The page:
In the second chapter, “Facing Malcontent Colonial Korean Comrades: A Typology of Colonial Cinema in Asia’s Socialist Alliances,” Moonim Baek offers a typology of colonial cinema. Baek examines how a socialist alliance between the metropolitan Japanese and the colonized Koreans did not erase racial prejudices against the Koreans. Discourses around the figure of the malcontent Korean “pullyŏng sŏnin,” particularly in two poems and two pieces of film criticism, reveal a Japanese colonizing view of the colonized other (the Korean); this occurred among socialist critics but runs against socialism’s presumed international solidarity. This trope can be generalized. The figure of the spontaneous and defiant colonized subject is seemingly heroic. But it also fits a common mechanism for ghettoizing the colonized. Picking that figure out becomes a measurement of control and identification of the rebellious colonized in a region where physical (racial) differences between the colonizer and the colonized are not obvious. In this way, a recurrent figure of a malcontent Korean who will use spontaneous violent action to combat an imperial elite was endorsed by socialist Japanese intellectuals. They viewed Japan as the socialist center of the Japanese Empire, much like Moscow was perceived as the socialist center of Eurasia, and this was their way their way of formulating an image of rebellion and of the (inferior, flawed) rebel.
In contrast, the socialist Korean poet and film critic Im Hwa responded to the usual derogatory typification of Koreans such as the pullyŏng sŏnin in poetry and film by creating poems and producing socialist films that counteracted such colonial imaginaries. He promoted a true socialist alliance between the working classes without ethnic or national hierarchies. Sadly the Korean socialist films that Im Hwa considered true Korean cinema are lost, which reminds me once again of the importance of carrying out archival research on and preserving this early cinema.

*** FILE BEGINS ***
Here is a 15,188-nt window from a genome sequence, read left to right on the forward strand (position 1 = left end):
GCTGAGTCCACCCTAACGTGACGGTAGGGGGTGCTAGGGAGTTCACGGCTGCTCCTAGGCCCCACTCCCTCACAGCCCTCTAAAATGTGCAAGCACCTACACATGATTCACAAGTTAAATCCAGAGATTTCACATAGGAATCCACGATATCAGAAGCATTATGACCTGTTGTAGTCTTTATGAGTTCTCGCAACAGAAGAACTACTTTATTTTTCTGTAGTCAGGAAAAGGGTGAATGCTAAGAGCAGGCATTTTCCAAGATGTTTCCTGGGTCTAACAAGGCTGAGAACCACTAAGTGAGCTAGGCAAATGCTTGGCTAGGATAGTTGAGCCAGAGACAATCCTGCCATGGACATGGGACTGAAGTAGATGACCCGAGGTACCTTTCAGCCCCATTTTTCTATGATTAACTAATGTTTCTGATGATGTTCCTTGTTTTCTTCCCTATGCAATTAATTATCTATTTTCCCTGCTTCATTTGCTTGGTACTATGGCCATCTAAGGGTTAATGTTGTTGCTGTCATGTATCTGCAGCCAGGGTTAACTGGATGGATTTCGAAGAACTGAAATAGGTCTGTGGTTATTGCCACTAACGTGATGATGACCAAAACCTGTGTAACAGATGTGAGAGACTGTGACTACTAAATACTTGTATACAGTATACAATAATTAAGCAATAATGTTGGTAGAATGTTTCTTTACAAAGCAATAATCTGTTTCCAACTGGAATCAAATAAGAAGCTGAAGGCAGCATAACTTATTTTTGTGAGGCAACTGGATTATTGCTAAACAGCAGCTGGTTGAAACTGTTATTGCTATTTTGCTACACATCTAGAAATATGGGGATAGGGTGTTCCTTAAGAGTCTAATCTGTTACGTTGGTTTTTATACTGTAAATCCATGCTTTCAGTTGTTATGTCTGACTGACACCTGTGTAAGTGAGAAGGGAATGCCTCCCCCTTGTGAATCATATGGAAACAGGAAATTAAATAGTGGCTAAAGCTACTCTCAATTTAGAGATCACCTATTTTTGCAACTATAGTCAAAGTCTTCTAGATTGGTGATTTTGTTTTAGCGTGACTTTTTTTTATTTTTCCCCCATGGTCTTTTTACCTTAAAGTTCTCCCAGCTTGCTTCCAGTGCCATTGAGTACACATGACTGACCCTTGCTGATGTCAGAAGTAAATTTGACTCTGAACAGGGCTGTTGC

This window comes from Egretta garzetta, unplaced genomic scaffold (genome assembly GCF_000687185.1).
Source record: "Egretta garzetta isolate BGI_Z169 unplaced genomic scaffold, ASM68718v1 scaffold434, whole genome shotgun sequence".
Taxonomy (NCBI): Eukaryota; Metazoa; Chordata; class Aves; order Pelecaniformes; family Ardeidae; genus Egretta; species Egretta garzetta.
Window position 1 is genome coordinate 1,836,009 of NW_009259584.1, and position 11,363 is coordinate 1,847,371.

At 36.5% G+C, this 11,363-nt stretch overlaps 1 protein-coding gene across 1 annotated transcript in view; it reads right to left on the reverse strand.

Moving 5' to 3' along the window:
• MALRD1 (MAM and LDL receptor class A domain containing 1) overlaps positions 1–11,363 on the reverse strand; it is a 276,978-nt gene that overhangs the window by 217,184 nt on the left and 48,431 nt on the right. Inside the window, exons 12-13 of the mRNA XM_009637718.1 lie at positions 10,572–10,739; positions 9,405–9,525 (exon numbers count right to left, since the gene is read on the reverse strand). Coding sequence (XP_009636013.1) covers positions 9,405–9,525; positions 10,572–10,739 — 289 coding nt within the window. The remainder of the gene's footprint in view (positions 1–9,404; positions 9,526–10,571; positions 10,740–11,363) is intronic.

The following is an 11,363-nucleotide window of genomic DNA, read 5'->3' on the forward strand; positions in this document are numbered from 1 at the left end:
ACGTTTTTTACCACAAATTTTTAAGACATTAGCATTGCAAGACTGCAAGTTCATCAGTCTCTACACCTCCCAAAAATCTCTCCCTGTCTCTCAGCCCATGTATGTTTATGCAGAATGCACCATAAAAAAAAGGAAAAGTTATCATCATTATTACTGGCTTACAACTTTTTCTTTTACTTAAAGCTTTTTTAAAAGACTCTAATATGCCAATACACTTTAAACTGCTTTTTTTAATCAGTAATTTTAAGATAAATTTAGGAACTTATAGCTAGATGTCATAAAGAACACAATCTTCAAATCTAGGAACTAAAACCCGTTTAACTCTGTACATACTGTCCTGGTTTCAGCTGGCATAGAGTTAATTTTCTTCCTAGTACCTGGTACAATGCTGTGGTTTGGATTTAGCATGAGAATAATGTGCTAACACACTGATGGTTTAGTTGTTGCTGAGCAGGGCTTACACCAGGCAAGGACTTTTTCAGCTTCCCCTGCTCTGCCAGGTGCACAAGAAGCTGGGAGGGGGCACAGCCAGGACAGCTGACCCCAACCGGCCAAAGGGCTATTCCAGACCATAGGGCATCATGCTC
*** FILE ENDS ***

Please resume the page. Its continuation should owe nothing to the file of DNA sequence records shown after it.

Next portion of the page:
Following the first two chapters on the representation of mostly colonial subjects in early colonial cinema, the third chapter opens the discussion of film theory production in the colonies. In “Colonial-Era Film Theory, Spectatorship, and the Problem of Internalization,” Aaron Gerow makes an important point about the relation between film production and film theory. Although Japan was the main colonial power in East Asia, it occupied a neocolonial position in relation to the centers of film theory in the West. That imbalance then impinged on the media theory produced both in Japan and Korea. Theorizations of colonial spectatorship by Korean subjects now allow us to perceive their relation to the metropole. This essay and the book as a whole establish a very important level of discussion—how to problematize the internalization of the colonial gaze by the colonized at the level of theory. Here Gerow asks whether the Korean theorists simply assumed a layered colonial gaze (Western and Japanese). He suggests a supplement to the traditional study of the gaze, often used to examine colonial psychic internalization, with further reflections on spectatorship in the colonial setting that are still needed. In this case, Gerow traces a significant interest in spectatorship in Japanese film theory (audiences being judged for their lack of modernity by theorists or, on the contrary, deemed to exercise modernity through cinema). In some instances, Japanese theorists orientalized their colonized subjects much as the West had orientalized Japan. In those cases, Japan would be producing the “universal” theory about the gaze whereas the local colonized writers would be writing about particular cases. Here, a comparison between Im Hwa and O Yŏng-jin offers two different approaches by colonized theorists.